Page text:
Age-related macular degeneration (AMD) is an eye disease that causes a person’s central vision to become blurry. It usually affects people over the age of 60 years. It can worsen over time but does not usually lead to total vision loss.

A woman who has age related macular degeneration sits with her grandsonShare on Pinterest
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Macular degeneration affects the retina, a layer at the back of the eyeball. This layer contains light-sensitive cells that enable a person to see.

Age-related macular degeneration (AMD) affects a person’s central vision. It becomes more common after the age of 60 years. The first sign of AMD is often blurred vision.

Reading, writing, recognizing faces, and driving can become more difficult. However, there is usually enough peripheral vision to allow other daily activities. Total vision loss is unlikely.

This article looks at the types, symptoms, and treatment for AMD.

AMD can be wet or dry.

Dry AMD, also known as atrophic AMD, develops gradually. There is no treatment, but a person can learn strategies to cope with it. This type accounts for 85–90% of cases.

Wet or exudative AMD, also known as advanced neovascular AMD, happens when new blood vessels develop under the macula. These can cause blood and fluid to leak. This type tends to progress more quickly and results in more severe vision loss.

In 10–15% of people with AMD, the dry form progresses to the wet form. This can happen at any stage of dry AMD.

Juvenile macular degeneration can affect younger people. It stems from a genetic condition.

What is the difference between wet and dry AMD?

Vision without AMD (left), and how AMD can affect vision (right). National Eye Institute, National Institutes of Health, Public domain, via Wikimedia CommonsShare on Pinterest
Vision without AMD (left), and how AMD can affect vision (right). National Eye Institute, National Institutes of Health, Public domain, via Wikimedia Commons

Doctors do not consider wet AMD to have an early or intermediate stage. They regard wet AMD as advanced stage AMD. In the advanced stage, symptoms are the same for wet and dry AMD.

The table below shows how symptoms can affect a person.

Early stageno symptomsnot applicable
Intermediate stageno symptoms / mild symptoms, including blurriness and difficulty seeing in low lightnot applicable
Advanced stageblurring or blank spots in the central vision
straight lines starting to look wavy or crooked
colors appearing faded
difficulty seeing in low light
as for dry AMD

Doctors do not know exactly why AMD occurs, but genetic and environmental factors may play a role, including oxidative stress.

Features of AMD include:

  • changes in pigmentation
  • drusen, which are fat deposits that appear as pale yellow spots on the retina
  • a thickening of Bruch’s membrane, a layer between the retina and the choroid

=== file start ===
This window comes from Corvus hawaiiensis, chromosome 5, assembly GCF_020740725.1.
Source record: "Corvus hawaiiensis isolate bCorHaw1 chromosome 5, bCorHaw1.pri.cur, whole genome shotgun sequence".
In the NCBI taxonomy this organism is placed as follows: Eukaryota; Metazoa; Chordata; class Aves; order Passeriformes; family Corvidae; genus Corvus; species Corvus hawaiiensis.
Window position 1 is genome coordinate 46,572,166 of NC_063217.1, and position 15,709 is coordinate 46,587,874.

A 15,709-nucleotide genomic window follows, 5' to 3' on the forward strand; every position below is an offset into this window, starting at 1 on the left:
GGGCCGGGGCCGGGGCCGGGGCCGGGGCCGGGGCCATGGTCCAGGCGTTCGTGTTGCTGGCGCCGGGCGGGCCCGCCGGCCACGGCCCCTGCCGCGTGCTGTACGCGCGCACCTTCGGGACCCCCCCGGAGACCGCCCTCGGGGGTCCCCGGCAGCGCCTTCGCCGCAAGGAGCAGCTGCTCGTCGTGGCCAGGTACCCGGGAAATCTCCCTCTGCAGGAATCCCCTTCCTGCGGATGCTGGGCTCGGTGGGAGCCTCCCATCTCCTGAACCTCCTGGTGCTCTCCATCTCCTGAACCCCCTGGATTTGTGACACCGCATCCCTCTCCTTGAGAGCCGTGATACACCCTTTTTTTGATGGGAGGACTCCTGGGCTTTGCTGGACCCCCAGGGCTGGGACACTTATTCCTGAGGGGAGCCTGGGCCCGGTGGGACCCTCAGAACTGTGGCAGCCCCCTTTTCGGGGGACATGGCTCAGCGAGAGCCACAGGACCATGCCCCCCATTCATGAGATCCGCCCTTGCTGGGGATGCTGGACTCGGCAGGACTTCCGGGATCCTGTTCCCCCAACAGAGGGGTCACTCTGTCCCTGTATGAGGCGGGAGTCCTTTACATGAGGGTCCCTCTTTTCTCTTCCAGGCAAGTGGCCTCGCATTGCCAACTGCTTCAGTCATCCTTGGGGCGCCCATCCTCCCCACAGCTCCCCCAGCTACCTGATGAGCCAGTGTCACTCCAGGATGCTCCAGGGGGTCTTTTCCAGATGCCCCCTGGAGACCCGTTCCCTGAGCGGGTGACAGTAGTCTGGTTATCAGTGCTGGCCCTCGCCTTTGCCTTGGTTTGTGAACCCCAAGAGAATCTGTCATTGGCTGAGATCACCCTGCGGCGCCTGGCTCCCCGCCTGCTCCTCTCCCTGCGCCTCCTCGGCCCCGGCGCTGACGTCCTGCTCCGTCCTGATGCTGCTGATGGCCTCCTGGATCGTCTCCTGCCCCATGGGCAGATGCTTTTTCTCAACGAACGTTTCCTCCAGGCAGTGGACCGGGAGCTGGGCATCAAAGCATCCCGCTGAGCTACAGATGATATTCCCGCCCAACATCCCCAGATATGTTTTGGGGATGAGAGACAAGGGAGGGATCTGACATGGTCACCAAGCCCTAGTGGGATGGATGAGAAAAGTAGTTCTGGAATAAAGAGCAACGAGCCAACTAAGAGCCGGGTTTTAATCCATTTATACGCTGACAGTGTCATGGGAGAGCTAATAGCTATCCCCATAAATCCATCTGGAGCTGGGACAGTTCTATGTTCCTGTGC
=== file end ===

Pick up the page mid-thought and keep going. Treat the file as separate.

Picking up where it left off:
• basal laminar deposits on the retina consisting of collagen fibers and other substances
  • in dry AMD, a thinning of the retina around the macula
  • in wet AMD, new blood vessels form rapidly and incorrectly, leading to lesions, scarring, exuding of fluid, and internal bleeding

Factors that may increase AMD risk include:

  • being aged over 60 years
  • smoking
  • having a family history of AMD, as around 15–20% of those with AMD have a close relative who also has it
  • high blood pressure
  • obesity
  • a diet that is high in fat and processed foods
  • a low intake of certain nutrients, such as antioxidants and zinc
  • exposure to UV rays, for example, from sunlight

There is evidence that AMD and cardiovascular disease (CVD) share some risk factors. Scientists are not entirely sure what links them. However, lifestyle choices that reduce CVD risk may also help reduce the risk of AMD.

If vision problems start to occur, a person should contact an eye doctor, an optometrist, or an ophthalmologist.

The doctor will give the person some eye drops to dilate the pupil and then examine the eye.

They may also recommend:

  • Optical coherence tomography: Special light rays scan the retina and take an image. The image can show if the macula has any unusual features.
  • Amsler grid: The person looks at a grid with vertical and horizontal lines. If AMD is present, some of the lines on the grid may seem distorted, broken, or faded.
  • Fluorescein angiography: The doctor may recommend this if they suspect wet AMD. The doctor injects a dye into the person’s arm and examines their eyes with a special magnifying device. They can take pictures of the eye that show whether the blood vessels behind the macula are leaking.

Treatment for AMD cannot restore vision, but it can slow vision loss.


There is no treatment for dry AMD, but tips that can help a person manage it include:

  • choosing larger print books or increasing the font size on screens
  • using magnifying devices
  • changing the lighting


Some treatments can help slow the progression of wet AMD.

Anti-vascular endothelial growth factor medication

Vascular endothelial growth factor (VEGF) is a chemical that contributes to the formation of new blood vessels in the eyes. In people with wet AMD, anti-VEGF drugs block this chemical and prevent the overproduction of blood vessels.